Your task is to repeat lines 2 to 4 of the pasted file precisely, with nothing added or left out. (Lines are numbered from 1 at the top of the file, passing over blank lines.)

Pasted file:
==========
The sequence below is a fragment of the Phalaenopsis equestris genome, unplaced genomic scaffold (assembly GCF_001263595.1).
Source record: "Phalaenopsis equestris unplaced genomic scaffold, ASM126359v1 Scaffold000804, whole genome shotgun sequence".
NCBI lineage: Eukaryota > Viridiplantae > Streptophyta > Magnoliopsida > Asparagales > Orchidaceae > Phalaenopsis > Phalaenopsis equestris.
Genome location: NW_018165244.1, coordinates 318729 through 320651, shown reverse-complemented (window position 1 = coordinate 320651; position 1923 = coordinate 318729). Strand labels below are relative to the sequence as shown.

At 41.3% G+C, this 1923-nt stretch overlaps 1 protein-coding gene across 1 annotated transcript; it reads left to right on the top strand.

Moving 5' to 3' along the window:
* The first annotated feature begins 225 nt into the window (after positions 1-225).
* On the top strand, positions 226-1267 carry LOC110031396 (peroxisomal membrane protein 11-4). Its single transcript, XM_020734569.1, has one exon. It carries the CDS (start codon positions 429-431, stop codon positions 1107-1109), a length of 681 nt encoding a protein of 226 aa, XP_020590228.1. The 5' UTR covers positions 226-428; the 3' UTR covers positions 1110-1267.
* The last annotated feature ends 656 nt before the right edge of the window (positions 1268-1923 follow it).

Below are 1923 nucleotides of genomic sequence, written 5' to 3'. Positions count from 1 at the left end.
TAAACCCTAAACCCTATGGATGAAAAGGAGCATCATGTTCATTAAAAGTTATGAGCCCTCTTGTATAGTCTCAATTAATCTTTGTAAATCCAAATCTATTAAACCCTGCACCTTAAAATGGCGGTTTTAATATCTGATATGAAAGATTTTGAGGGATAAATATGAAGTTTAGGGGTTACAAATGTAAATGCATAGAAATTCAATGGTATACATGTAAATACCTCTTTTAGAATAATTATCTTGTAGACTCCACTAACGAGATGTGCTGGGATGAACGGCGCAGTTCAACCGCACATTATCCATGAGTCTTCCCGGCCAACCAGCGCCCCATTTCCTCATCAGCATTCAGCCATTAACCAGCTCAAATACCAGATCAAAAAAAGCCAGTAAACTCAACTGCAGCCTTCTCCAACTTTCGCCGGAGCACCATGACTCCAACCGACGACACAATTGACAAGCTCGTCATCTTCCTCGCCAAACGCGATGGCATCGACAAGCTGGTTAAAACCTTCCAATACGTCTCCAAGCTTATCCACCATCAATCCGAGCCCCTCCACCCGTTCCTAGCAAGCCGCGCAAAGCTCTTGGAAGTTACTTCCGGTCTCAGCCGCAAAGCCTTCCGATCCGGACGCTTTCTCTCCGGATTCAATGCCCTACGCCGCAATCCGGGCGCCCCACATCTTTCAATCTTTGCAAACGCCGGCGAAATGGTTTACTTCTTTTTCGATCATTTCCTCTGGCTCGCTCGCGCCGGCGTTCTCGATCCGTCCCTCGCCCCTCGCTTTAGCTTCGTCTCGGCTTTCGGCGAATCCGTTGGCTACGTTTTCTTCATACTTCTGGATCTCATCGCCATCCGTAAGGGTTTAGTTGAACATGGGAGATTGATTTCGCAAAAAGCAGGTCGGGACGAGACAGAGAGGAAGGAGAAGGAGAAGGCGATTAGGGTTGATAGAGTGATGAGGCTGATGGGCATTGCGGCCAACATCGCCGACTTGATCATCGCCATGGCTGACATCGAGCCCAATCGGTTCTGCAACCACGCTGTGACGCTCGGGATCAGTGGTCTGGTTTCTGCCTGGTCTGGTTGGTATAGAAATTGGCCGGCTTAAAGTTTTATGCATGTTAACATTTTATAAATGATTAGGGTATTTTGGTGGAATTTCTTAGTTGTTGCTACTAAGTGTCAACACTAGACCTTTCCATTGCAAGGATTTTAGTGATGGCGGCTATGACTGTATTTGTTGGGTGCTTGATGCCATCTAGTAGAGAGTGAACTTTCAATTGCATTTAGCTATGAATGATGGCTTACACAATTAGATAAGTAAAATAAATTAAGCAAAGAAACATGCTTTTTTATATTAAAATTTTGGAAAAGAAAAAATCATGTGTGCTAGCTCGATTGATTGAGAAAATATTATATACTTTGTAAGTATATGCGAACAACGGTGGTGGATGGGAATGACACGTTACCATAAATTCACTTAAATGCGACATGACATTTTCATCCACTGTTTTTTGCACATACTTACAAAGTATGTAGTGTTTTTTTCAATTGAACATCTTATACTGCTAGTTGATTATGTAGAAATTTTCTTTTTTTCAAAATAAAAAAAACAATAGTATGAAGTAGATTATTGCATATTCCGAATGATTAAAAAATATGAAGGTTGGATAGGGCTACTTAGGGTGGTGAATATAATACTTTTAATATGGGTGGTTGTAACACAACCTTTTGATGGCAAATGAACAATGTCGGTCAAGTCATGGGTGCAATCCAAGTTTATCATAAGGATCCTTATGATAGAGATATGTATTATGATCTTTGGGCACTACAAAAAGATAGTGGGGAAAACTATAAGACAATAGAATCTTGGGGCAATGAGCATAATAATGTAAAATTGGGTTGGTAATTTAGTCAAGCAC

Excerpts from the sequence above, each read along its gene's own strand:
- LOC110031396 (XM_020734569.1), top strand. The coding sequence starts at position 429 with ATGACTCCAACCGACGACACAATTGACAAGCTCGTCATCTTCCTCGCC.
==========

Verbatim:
Source record: "Phalaenopsis equestris unplaced genomic scaffold, ASM126359v1 Scaffold000804, whole genome shotgun sequence".
NCBI lineage: Eukaryota > Viridiplantae > Streptophyta > Magnoliopsida > Asparagales > Orchidaceae > Phalaenopsis > Phalaenopsis equestris.
Genome location: NW_018165244.1, coordinates 318729 through 320651, shown reverse-complemented (window position 1 = coordinate 320651; position 1923 = coordinate 318729). Strand labels below are relative to the sequence as shown.